Dr Christopher Little



Fellowship by Meritorious Contributions to Clinical Practice

Christopher Little

What tips do you have for putting your application together?

Gosh; I’m rather taken aback by this question since I have a natural fear of forms and of formal processes! The form itself is definitely daunting, but I was determined to press on. 

I was not entirely sure what would be useful or valid in the application process but I felt that I had some important experience and some novel skills that I hoped other people had also recognised. I first identified the people who I thought might be willing to support my application as referees. I asked them if they thought I should apply and they all gave favourable responses, then I wrote my personal statement emphasising the achievements I have made in my career and the different contributions I have made. 

Having been lucky enough to have worked in academia and in practice I felt these dual experiences had enriched my career. Any teacher who really wants to educate others will tell you that this drive to educate is a great spur to the teacher to deepen and broaden their own understanding of a subject. Whilst I was in academia I learnt to be a sceptic - to question everything. Since leaving academia I have become known amongst my peers in practice and in my specialist discipline (cardiology) as someone who feels bound to ask difficult questions of those in authority and those who have (or who claim) special knowledge or expertise. In this way I have got a great deal from CPD because I feel that I am usually an active participant in the CPD process. 

I have a PhD and an RCVS Diploma in Cardiology. I have also published a wide mix of clinical research and worked with a broad range of people in many different disciplines. Exposure to this catholic mixture of environments has enabled me to pick up an unusual portfolio of skills and contacts in the veterinary profession. This meant that when faced with the fellowship form I was able to find something tangible to say in reply to most of the different parts of the form.


What would you say to someone considering applying for the Fellowship? 

If you are a highly qualified senior clinician, or an aspiring leader, or have tangible and well documented experience which you feel ought to be recognised by the profession and the public, then you should have the courage of those convictions and make an application.


Why did you decide to apply for the new Fellowship?

I have always enjoyed education. I have striven over my career to continue to develop my skills, my knowledge and my interest in clinical veterinary medicine. I have a rather unusual career history, not typical in a specialist clinician, but I am proud of it.  

When I was still at school, very shy, I was fortunate enough to get experience “seeing practice” with a local practitioner, Cowan Wilson, who worked in a mixed practice in Cupar, near my home. He was a brilliant clinician with an RCVS Fellowship. He loved his job; his clients loved and respected him; and it was obvious that he revelled in the opportunity to tutor me. I adored him. I used to think, “One day, I want to be as good a vet as he is.” Sadly, Cowan is no longer alive. I hope he would be proud of me now.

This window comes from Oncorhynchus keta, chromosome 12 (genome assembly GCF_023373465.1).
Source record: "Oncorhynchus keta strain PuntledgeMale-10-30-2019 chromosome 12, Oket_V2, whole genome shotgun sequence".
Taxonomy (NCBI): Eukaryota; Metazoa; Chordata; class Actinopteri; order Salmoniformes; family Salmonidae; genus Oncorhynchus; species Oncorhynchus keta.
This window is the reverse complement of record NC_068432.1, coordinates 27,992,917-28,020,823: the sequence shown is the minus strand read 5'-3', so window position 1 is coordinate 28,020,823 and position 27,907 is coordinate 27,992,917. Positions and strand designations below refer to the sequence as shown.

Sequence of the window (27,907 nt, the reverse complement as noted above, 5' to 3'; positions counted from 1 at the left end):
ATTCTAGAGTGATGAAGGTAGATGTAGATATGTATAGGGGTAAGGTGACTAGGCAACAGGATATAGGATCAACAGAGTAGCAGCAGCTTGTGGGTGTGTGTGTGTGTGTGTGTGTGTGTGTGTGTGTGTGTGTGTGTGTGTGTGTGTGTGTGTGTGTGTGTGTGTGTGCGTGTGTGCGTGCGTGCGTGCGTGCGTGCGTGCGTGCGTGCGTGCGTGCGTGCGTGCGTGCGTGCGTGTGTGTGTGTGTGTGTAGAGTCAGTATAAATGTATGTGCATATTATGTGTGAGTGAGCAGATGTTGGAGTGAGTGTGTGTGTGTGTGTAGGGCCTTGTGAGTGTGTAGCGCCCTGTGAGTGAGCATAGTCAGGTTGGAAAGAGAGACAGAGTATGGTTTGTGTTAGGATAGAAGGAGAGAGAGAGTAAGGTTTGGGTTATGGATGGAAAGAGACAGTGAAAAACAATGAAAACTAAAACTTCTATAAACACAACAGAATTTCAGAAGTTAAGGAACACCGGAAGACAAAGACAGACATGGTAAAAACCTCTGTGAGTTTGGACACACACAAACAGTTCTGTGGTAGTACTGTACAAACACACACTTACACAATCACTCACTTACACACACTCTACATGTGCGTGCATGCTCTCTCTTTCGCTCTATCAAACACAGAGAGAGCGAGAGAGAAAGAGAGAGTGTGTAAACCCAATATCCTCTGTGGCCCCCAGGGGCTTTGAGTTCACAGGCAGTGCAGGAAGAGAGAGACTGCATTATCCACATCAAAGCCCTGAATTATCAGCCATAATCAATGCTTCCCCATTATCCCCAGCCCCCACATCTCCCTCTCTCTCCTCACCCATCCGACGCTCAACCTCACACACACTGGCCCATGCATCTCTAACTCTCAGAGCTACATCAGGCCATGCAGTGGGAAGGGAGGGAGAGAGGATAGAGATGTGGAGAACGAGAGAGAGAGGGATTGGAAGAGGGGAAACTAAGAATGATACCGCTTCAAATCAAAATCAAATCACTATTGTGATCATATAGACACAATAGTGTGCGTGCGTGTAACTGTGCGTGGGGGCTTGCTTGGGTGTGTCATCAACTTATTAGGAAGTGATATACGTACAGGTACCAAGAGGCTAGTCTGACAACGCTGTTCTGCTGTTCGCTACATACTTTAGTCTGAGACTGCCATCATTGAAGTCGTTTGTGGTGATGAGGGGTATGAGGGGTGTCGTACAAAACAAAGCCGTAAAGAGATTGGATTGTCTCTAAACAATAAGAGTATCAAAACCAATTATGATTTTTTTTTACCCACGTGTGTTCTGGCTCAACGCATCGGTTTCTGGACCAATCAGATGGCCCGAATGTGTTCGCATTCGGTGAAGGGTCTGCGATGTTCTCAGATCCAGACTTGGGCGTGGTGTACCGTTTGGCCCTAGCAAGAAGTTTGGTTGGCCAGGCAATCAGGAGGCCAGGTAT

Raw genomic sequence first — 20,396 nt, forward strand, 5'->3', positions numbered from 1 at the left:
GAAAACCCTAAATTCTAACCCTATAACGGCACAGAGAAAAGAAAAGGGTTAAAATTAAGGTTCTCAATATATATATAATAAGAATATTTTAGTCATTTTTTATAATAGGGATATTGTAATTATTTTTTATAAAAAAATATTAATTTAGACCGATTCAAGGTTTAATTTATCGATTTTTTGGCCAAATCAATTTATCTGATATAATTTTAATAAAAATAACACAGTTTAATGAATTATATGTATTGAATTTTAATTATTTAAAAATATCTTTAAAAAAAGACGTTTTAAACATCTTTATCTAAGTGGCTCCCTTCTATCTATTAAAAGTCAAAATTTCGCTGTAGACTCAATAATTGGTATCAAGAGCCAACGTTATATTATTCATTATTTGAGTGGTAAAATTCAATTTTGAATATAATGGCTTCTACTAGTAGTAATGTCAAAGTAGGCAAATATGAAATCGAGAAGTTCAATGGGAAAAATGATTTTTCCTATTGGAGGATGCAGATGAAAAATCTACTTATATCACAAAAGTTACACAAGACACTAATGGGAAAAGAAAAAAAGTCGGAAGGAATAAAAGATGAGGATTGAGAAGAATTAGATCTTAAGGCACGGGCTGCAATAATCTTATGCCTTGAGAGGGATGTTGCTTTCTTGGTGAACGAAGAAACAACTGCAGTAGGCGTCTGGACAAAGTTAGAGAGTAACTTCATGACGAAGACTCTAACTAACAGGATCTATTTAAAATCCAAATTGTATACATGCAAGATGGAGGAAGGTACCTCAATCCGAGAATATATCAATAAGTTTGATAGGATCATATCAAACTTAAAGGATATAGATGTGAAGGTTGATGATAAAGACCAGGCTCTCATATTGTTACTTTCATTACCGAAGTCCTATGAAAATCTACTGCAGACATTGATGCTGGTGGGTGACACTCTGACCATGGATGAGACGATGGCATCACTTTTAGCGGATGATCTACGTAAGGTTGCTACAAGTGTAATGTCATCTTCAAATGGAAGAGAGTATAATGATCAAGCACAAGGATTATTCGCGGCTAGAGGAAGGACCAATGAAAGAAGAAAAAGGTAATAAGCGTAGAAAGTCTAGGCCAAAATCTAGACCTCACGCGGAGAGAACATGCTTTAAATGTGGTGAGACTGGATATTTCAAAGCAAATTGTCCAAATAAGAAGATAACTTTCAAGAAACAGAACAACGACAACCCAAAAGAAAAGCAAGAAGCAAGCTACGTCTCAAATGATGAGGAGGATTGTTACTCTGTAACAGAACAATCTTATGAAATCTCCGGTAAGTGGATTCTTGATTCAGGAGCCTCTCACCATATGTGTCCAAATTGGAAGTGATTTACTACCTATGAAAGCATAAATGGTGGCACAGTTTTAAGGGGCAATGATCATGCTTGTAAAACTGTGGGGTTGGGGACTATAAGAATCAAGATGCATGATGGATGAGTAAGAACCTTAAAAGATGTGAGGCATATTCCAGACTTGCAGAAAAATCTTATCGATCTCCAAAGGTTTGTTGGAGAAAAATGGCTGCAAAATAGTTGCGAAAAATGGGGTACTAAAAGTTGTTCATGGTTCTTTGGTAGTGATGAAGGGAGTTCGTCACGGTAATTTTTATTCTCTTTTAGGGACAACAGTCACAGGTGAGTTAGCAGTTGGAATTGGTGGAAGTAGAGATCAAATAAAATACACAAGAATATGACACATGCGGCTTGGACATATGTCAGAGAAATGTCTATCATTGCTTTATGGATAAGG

What does being a Fellow mean to you? 

I have only just become one. I await full knowledge... 


What hopes do you have for the Fellowship moving forward? 

Sometimes clinicians and practitioners feel isolated. There are “political” roles in the BVA and RCVS as well as the BSAVA and other organisations such as the Veterinary Cardiovascular Society, but for me veterinary politics is not something that interests me. I want to have new opportunities to meet other vets who continue to be fascinated by the rich diversity of veterinary science, people who are mature but mentally agile, who are driven by a love of enquiry and who are determined that evidence is far superior to dogma and opinion. I also think, we, as a profession need to strengthen our links will other scientists, biologists, medical doctors, physiologists, ethologists...

I hope that the Fellowship becomes a forum for enquiry, for vigorous debate, for the exchange of ideas and above all for the advocacy of the science (and art) of veterinary medicine.


What excites you about your future in the veterinary profession? 

New paradigms of cooperation.

Right now I have a small network of colleagues in veterinary cardiology with whom I am working to develop some novel approaches to clinical problems. I think the time has come for clinicians to participate fully in the science of veterinary medicine. This can come by applying rigorous scientific methods to simple problems; e.g. prospective studies of common clinical presenting signs. It can also come by applying new techniques and novel ideas to old / intractable problems.  

Universities must reach out to clinicians. Clinicians need to be bold and ask for help from the Universities, from each other, from statisticians, mathematicians, physicists and biologists. 

Cooperation between medicine and veterinary medicine ought to be widespread but it is not; this must change. Lip-service is being paid to the idea. Enough talk - more action!